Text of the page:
Music Direction by David Hancock Turner

Setting Designed by John Lee Beatty

Costume Design by David Toser

Lighting Design: Michael Gottlieb

Presented by the Irish Repertory Theatre

132 West 22nd Street

Tickets: 212-727-2337 or

Running time: 75 minutes, no intermission

Closes: December 31, 2022



Monday, September 12, 2022

Nothing But Thunder - Gods Behaving Badly

Review by Byrne Harrison
Photo credit: Duncan Pflaster Photography and Graphic Design

Dionysus.  God of theatre and wine.  Son of Zeus.  A man who can drive women to the heights of ecstasy or madness.  And a complete spoiled brat.

In Duncan Pflaster's latest classically-inspired romp, NOTHING BUT THUNDER, Dionysus (Spencer Gonzalez) has a chance to fulfill his greatest desire - to finally ascend to Olympus and become a full god.  To do so, all he has to do is find his dead mother in Tartarus, where she is being tortured for sleeping with Zeus and offending his wife Hera, and bring her back to the land of the living.

A difficult feat, to be sure, but one that other demigods have accomplished.  The only thing standing between him and his goal is his own hubris, and a burly shepherd, Prosymnus (Kenny Wade Marshall), with an eye for beautiful men, who knows exactly what Dionysus needs to become the god he is meant to be, instead of the self-serving hedonist that he has always been.

Kenny Wade Marshall (L) as Prosymnus and Spencer Gonzalez (R) as Dionysus

Helped by his loyal, sardonic slave Xanthias (Matt Biagini), his former wife Ariadne (Olivia Kinter), and eventually his mother Semele, (Alyssa Simon) Dionysus travels a road to self-discovery that leads to an unexpected, but ultimately fulfilling climax.

NOTHING BUT THUNDER once again demonstrates playwright Duncan Pflaster's talent for making modern plays in classical styles.  As he did with his Shakespeare-inspired sequels, THE THYME OF THE SEASON and MALVOLIO'S REVENGE, or his Chekhovian comedy THE STARSHIP ASTROV, Pflaster demonstrates his gift for comedy, his talent for capturing the spirit of the genre or playwright, and especially in this play, his gift for raunchy and extremely witty humor.  There is plenty of X-rated wordplay in NOTHING BUT THUNDER, and a fair amount of nudity, too.

Spencer Gonzalez as Dionysus

The cast does a marvelous job, with most of the actors portraying multiple characters and serving as the chorus.  Biagini hits just the right notes as the often put-upon servant of Dionysus.  With a sly smile, he often scores a point or two on his master, not that Dionysus is self-aware enough to realize.  Gonzalez, as Dionysus, shows remarkable range as his character develops.  The Dionysus he presents in the final scenes is such a far cry from the callow youth he starts out as. His portrayal of Dionysus's sinuous sexuality, and his utter bewilderment when it that sexuality doesn't seem to work on Prosymnus and his down-to-earth sister Adelpha (played with sly wink by Katrina Dykstra), is a delight to watch.  Kenny Wade Marshall's Prosymnus is more than what he first appears, and Marshall does a great job portraying the man and the mentor that Dionysus needs, as well as Hades in later scenes.  Alyssa Simon is a stellar Semele, especially in her quieter moments of the play when she starts to realize the pitfalls of being alive again and where she might finally fit in.  Olivia Kinter likewise does a great job as Ariadne, as complex a woman as would be expected for someone like Dionysus.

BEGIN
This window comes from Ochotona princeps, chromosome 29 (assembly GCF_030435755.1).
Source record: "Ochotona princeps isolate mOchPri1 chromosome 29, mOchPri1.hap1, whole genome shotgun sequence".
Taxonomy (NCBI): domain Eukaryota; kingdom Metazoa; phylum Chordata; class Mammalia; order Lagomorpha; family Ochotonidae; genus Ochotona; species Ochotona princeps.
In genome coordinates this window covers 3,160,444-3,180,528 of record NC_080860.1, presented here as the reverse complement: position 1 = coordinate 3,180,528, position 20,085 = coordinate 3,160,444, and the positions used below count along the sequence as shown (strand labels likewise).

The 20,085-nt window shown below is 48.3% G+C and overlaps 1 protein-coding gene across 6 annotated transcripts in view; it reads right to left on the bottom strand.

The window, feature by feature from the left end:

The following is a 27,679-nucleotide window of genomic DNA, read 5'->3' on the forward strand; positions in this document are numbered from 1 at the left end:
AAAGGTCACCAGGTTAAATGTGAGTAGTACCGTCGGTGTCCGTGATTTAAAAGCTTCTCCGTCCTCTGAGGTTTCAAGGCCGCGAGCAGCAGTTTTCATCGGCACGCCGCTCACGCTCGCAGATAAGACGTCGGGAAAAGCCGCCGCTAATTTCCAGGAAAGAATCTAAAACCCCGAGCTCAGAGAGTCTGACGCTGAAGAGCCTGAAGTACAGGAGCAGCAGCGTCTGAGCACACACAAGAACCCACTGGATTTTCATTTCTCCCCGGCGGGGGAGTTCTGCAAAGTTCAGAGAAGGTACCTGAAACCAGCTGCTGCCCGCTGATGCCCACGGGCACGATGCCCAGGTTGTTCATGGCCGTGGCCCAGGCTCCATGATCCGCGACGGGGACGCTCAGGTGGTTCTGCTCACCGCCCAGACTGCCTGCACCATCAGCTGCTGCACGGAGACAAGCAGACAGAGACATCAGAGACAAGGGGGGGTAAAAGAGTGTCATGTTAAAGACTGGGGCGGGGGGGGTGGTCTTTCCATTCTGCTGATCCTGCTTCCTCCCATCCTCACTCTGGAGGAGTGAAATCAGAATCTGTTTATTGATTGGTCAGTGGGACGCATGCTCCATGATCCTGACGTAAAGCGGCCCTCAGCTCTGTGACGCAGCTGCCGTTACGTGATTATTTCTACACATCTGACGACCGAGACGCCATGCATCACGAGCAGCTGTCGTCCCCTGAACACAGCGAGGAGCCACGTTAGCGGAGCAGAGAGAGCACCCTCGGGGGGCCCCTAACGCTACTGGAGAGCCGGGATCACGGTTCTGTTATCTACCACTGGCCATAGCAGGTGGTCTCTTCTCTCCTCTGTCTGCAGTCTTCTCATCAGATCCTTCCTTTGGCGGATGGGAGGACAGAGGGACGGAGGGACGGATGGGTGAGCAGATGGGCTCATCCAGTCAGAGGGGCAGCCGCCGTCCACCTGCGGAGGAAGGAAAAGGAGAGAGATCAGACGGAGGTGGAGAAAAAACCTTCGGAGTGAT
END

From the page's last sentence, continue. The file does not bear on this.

Rounding out the cast is Eric Hedlund who plays Hermes, Zeus and a scene-stealing Sisyphus (with rock).  A dynamic physical actor, he add movement and drama to his many scenes.

As is typical both for festivals and opening nights, there were some technical issues and the timing seemed a bit off, but frankly nothing that won't get evened out as the performances move forward.   Director Aliza Shane goes big with her direction, the play is full of movement, both in terms of utilizing the space, and in how the actors perform.  They bend, they move, the come together in posed portraits, and when they are still they command attention.  It is kinetic and fascinating to watch.

NOTHING BUT THUNDER is another worthy addition to Plaster's body of work.  Presented as part of the Dream Up Festival at Theater for the New City, remaining performances are Wednesday, September 14th and Sunday, September 18th.

Written by Duncan Pflaster
Directed by Aliza Shane
Assistant Director/Stage Manager Roberto Alexander
Intimacy & Fight Consultant Sharon Litwinoff
Photography and Graphic Design by Duncan Pflaster

Matt Biagini - Xanthias
Katrina Dykstra - Adelpha / Chorus 1
Olivia Kinter - Ariadne / Dryad / Chorus 2
Alyssa Simon - Semele / Chorus 3
Spencer Gonzalez - Dionysus
Eric Hedlund - Hermes / Sisyphus / Zeus / Chorus 4
Kenny Wade Marshall - Prosymnus / Hades

NOTHING BUT THUNDER is a phone-free performance.  Yondr provides secure pouches for mobile devices.

Monday, June 13, 2022

Belfast Girls - Hope, Hypocrisy and Grim Reality

Reviewed by Judd Hollander

In the late 1840's the colonial government of Ireland, in the face of a severe famine and resulting economic crisis, came up with the Orphan Emigration Scheme. Capitalizing on the severe shortage of woman in Australia, the Irish authorities shipped over 4,000 women there with the promise of a better life. These historical events forming the basis of Jaki McCarrick's involving drama Belfast Girls, now at the Irish Repertory Theatre.